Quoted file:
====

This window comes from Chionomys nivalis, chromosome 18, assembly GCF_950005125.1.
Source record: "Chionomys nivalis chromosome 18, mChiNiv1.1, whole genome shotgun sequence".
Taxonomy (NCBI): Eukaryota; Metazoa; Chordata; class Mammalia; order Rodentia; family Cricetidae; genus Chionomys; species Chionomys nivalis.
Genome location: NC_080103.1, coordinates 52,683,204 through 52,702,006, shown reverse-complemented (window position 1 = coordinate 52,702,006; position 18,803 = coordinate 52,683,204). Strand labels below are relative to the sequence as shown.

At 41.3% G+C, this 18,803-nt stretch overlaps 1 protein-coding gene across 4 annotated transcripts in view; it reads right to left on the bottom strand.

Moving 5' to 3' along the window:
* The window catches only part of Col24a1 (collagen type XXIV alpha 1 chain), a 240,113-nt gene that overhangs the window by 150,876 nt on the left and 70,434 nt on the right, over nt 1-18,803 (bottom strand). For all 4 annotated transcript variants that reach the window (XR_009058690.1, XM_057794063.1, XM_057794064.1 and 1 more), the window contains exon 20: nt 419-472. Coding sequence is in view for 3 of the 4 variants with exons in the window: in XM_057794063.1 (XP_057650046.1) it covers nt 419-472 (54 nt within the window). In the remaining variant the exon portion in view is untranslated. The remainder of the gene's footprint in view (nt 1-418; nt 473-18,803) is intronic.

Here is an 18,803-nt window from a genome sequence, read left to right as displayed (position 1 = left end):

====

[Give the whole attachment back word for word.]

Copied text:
This window comes from Chionomys nivalis, chromosome 18, assembly GCF_950005125.1.
Source record: "Chionomys nivalis chromosome 18, mChiNiv1.1, whole genome shotgun sequence".
Taxonomy (NCBI): Eukaryota; Metazoa; Chordata; class Mammalia; order Rodentia; family Cricetidae; genus Chionomys; species Chionomys nivalis.
Genome location: NC_080103.1, coordinates 52,683,204 through 52,702,006, shown reverse-complemented (window position 1 = coordinate 52,702,006; position 18,803 = coordinate 52,683,204). Strand labels below are relative to the sequence as shown.

At 41.3% G+C, this 18,803-nt stretch overlaps 1 protein-coding gene across 4 annotated transcripts in view; it reads right to left on the bottom strand.

Moving 5' to 3' along the window:
* The window catches only part of Col24a1 (collagen type XXIV alpha 1 chain), a 240,113-nt gene that overhangs the window by 150,876 nt on the left and 70,434 nt on the right, over nt 1-18,803 (bottom strand). For all 4 annotated transcript variants that reach the window (XR_009058690.1, XM_057794063.1, XM_057794064.1 and 1 more), the window contains exon 20: nt 419-472. Coding sequence is in view for 3 of the 4 variants with exons in the window: in XM_057794063.1 (XP_057650046.1) it covers nt 419-472 (54 nt within the window). In the remaining variant the exon portion in view is untranslated. The remainder of the gene's footprint in view (nt 1-418; nt 473-18,803) is intronic.

Here is an 18,803-nt window from a genome sequence, read left to right as displayed (position 1 = left end):